Dynamics Disrupts Mobile Payments Industry…Again

Posted by · April 19, 2012 4:00 pm

At CES this year, I had the privilege of meeting Dynamics founder Jeff Mullen—the nicest guy I met at the tradeshow.  At the time, Mullen was showing off his credit cards with a programmable mag stripes.  The next generation cards contain an entire computer architecture inside of them and allow customers to turn the credit card on (there’s a literal button on them) and make a selection on the card that will rewrite all of the information on the mag stripe.

The credit cards had already garnered a lot of attention.  In fact, Dynamics took the top prize at the 2010 DEMO awards.  This year’s DEMO conference is wrapping up in San Francisco as I type; and Mullen and his crew were back on stage. This time they were showing off a product that could disrupt the payments industry even more than Dynamics’ original credit card.

The new mobile payment device (Mullen isn’t calling it a credit card anymore, even though it still looks like one) now has not one, but two, buttons and leverages Dynamics new ePlate system to provides developers (and by developers, I mean businesses) with direct data on customer purchases and gives them a cut of the revenue from each transaction. How will the card do this, you might ask? The ePlate system puts an open computing platform within the credit card and allows developers to develop third-party apps for the card.

I talked to Mullen earlier today. Here’s what he had to say about the ePlate system and mobile payment platform:

“The business model of large banks requires co-branded cards. They need certainty that the brand will exist for decades so they invest with multi-national corporations (think credit cards that give you airline miles) instead of smaller loyalty programs.  There are a lot of companies on the periphery that want to get in on the loyalty program business,” Mullen said.  “What Dynamics realized is that we can use our credibility to work with the existing players, work with merchants, banks and brands themselves to deliver a consumer product that has no competitor. We created the first ecosystem for payments and gave it a funding source that is larger than the existing infrastructure.”

Essentially, Dynamics will award developers using the company’s platform a certain number of “points” or a quarter of one percent of the transaction.  (This equates to about 25 cents on a $100 purchase.) The developer is then able to use that money to offer incentives to the customer for purchasing certain products.  As for the end user, she can log in the Dynamics Experience Manager or download the Dynamics Experience app to her mobile phone and select which company/rewards system she wants each of the two buttons on the card to be linked to.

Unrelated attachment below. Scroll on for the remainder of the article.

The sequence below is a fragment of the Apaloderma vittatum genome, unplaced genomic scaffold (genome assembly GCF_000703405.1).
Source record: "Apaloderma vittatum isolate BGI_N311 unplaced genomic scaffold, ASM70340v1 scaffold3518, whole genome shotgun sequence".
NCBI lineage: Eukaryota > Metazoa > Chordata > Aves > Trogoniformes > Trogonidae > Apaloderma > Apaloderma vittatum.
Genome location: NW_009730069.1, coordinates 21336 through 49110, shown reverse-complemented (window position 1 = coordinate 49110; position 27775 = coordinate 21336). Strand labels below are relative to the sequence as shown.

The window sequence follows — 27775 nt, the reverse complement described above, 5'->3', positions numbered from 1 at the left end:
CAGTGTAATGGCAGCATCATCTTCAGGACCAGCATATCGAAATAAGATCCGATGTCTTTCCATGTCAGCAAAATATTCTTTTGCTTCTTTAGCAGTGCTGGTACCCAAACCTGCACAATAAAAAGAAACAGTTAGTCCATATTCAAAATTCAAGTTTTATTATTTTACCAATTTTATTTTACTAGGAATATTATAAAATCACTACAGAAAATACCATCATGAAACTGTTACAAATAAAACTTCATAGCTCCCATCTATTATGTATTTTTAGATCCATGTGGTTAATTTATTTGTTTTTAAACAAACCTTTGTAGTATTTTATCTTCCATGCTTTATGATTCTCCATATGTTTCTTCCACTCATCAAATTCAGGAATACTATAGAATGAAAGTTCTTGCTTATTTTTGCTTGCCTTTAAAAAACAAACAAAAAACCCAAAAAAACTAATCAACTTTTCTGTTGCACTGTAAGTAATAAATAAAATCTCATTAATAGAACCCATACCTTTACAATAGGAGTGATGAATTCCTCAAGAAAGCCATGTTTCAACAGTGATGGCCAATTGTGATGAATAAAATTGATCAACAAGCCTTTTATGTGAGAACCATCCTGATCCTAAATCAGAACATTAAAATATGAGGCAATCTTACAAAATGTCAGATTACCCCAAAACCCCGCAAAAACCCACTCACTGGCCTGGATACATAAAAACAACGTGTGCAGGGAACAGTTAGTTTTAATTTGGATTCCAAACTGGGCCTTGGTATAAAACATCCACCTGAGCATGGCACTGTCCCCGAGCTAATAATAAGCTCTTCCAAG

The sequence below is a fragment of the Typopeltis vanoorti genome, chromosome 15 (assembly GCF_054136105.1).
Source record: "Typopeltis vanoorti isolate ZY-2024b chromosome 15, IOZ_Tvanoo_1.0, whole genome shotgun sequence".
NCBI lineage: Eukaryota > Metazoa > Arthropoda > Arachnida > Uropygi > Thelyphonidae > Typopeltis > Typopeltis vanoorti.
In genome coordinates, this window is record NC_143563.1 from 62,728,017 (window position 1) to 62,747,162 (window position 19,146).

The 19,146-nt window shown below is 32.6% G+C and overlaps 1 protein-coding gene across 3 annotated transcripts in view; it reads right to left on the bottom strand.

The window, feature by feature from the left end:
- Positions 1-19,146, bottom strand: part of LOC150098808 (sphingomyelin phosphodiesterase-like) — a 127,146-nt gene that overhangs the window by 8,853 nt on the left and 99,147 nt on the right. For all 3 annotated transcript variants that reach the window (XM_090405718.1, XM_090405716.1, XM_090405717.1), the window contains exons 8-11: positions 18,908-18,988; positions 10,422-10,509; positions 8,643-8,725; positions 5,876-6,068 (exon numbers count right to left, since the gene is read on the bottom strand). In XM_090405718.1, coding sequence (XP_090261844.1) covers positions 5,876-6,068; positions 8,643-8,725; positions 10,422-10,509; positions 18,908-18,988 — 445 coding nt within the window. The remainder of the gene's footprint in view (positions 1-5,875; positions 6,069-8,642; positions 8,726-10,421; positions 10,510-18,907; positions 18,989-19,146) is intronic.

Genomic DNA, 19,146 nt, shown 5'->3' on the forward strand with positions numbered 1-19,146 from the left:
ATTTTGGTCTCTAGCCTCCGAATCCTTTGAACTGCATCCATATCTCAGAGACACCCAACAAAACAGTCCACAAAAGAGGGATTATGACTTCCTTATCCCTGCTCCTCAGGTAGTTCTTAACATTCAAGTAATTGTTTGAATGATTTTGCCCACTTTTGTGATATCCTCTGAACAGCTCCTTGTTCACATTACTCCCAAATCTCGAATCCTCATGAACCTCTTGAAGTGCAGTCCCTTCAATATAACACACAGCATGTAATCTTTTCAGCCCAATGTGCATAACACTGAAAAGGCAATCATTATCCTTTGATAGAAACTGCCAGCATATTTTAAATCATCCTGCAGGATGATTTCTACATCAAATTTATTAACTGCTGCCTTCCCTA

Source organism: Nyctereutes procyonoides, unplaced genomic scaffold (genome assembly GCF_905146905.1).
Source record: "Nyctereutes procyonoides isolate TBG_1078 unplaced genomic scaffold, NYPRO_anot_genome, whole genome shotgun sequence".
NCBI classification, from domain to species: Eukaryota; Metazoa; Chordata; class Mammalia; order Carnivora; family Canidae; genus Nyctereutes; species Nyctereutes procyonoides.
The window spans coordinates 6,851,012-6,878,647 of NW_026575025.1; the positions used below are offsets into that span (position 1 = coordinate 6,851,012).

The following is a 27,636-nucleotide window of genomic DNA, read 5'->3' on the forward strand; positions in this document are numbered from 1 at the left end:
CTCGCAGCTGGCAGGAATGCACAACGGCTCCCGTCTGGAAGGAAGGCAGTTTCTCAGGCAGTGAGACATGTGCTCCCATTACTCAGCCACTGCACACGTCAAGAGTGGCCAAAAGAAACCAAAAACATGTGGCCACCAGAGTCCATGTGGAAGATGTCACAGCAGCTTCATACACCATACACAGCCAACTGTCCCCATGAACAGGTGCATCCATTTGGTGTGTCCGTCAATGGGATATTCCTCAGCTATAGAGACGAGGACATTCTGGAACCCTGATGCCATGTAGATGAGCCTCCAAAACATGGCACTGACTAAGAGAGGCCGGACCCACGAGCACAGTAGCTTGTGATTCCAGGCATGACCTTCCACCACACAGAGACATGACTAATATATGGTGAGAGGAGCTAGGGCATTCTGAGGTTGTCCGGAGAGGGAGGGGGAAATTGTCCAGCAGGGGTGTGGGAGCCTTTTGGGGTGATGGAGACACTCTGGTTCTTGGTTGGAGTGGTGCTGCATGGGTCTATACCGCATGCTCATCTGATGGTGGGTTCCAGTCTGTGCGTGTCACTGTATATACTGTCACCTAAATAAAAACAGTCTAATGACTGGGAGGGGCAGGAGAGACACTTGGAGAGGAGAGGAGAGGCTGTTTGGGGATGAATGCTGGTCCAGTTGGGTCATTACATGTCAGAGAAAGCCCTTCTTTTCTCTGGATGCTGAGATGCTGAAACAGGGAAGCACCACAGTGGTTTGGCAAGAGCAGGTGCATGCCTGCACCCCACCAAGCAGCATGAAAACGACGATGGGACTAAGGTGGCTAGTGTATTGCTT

For example, one of the developers already on board to use the ePlate platform is the US Marine Corps Toys for Tots program.  If the end user syncs the Toys for Tots program  up with button one on her Dynamics Credit card, she can automatically make a donation to Toys for Tots with every purchase.

“We already have some strong partners on board to develop incentives and applications on the ePlate platform,” Mullen said.  “In addition to the Marine Corps, Dark Horse Comics, Upper Deck trading cards, Lemonade Day and Jersey Jack’s Pinballs are also on board. Additionally, Evil Games Genius, Avenue Social and Social Cubix Games have developed games to engage Dynamics mobile payments users.”

According to Mullen, the best thing about the platform is its flexibility.  While Jersey Jack’s Pinballs will be offering discounts on their products, they could also offer Dynamics mobile payments users a Starbucks or Target gift card, a credit on their bank statement or any other type of incentive they choose.

“We use the personal data to provide personalized content, coupons and incentives,” Mullen said.  “The transaction is no longer the end of the purchase. It’s the beginning of a much greater experience.”

Right now, UMB Financial is the first bank to issue the new ePlate mobile payment system.  If you’re a bit confused by all of this information—nay, this potential payment revolution—that’s ok.  It’s a lot to digest.  For a full demonstration of how the mobile payment system works, take a look at the “Using the Experience Manager” ePlate video on the Dynamics website.

If you’re worried about how secure this credit card will be, watch my video interview from CES with Mullen (below).  I’ll admit, I’m a bit leery of giving so much information to developers myself, but with the technology Mullen and his team developed on their original credit card, I have no doubt that he will make the ePlate mobile payment system just as secure.

Watch out, payment industry, Dynamics is about to disrupt your world.